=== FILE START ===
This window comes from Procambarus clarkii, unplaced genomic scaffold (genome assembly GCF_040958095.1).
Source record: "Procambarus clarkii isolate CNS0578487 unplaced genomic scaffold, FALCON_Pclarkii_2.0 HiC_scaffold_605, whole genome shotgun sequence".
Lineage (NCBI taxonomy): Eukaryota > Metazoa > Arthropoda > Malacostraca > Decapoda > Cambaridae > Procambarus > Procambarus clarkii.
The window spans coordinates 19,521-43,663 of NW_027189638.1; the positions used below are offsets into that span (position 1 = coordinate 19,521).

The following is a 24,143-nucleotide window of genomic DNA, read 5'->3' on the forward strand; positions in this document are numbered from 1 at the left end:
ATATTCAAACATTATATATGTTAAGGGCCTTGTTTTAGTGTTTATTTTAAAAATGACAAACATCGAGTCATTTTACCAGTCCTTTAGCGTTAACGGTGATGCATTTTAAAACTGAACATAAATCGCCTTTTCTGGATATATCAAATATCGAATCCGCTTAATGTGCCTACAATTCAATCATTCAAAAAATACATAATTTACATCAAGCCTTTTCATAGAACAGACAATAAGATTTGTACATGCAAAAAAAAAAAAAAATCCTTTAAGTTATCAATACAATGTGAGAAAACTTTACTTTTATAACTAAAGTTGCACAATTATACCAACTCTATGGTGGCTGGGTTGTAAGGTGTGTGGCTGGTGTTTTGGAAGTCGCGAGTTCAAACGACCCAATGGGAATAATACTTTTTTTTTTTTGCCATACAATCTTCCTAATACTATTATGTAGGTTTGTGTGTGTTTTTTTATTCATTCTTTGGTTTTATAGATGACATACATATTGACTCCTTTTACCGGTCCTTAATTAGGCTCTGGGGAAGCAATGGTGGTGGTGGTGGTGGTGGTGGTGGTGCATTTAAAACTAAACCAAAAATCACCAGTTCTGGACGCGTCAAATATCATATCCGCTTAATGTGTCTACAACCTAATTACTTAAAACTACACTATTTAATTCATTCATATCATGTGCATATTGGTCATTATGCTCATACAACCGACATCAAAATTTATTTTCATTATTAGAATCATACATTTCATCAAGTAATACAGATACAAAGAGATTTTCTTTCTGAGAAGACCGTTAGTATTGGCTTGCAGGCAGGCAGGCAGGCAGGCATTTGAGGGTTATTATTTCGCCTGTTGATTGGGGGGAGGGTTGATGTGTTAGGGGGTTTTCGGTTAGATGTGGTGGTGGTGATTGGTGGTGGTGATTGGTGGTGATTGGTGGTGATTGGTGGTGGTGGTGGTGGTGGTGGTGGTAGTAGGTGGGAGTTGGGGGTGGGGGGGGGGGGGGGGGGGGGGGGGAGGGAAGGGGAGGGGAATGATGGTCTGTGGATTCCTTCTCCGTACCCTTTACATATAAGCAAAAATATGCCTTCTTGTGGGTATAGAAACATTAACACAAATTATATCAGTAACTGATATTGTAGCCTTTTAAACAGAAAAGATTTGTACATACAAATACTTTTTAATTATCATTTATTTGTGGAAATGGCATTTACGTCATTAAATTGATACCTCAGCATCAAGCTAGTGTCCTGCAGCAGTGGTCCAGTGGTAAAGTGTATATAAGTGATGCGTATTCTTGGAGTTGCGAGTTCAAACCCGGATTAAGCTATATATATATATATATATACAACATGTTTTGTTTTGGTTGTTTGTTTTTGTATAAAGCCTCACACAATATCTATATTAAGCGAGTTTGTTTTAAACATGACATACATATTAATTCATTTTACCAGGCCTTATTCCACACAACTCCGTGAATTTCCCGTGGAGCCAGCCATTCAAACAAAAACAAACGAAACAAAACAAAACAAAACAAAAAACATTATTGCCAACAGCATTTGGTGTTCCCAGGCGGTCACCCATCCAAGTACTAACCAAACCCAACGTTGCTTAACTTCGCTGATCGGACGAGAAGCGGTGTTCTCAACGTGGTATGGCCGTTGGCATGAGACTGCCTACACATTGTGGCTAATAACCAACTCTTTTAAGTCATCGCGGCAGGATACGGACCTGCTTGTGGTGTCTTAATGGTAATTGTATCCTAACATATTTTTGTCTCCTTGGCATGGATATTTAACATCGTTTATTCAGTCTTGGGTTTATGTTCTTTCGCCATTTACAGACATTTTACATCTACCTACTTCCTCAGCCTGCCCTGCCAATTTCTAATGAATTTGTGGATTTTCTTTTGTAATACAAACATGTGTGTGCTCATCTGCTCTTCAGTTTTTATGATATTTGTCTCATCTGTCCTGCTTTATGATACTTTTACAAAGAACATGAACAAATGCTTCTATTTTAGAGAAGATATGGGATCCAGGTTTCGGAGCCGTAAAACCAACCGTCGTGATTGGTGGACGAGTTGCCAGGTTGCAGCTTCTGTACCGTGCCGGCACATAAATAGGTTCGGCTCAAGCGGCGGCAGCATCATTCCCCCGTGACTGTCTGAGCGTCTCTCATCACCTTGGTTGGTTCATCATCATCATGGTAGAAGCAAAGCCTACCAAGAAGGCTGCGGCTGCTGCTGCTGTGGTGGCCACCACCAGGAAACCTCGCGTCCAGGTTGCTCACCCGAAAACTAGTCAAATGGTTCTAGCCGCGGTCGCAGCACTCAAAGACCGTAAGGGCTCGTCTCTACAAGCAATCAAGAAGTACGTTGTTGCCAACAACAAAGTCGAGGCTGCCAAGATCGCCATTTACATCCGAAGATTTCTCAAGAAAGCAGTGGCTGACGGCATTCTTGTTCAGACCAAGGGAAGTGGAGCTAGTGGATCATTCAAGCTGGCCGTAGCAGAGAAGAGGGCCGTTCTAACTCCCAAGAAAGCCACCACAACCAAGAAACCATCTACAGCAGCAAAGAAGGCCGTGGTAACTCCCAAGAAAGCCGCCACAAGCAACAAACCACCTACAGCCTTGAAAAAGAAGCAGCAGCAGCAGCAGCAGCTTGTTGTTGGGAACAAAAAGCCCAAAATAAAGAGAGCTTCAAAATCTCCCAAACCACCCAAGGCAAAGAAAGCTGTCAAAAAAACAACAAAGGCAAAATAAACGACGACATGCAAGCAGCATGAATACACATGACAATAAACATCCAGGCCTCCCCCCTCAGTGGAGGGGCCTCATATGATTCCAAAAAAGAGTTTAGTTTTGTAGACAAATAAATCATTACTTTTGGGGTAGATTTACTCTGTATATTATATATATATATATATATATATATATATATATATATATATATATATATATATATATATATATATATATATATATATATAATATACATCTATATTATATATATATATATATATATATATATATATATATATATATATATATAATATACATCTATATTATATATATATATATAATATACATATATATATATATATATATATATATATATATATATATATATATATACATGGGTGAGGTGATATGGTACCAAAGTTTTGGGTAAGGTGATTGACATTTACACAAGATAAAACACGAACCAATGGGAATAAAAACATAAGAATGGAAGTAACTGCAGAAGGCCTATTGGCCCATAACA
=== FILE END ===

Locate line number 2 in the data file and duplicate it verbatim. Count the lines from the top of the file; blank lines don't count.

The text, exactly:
Source record: "Procambarus clarkii isolate CNS0578487 unplaced genomic scaffold, FALCON_Pclarkii_2.0 HiC_scaffold_605, whole genome shotgun sequence".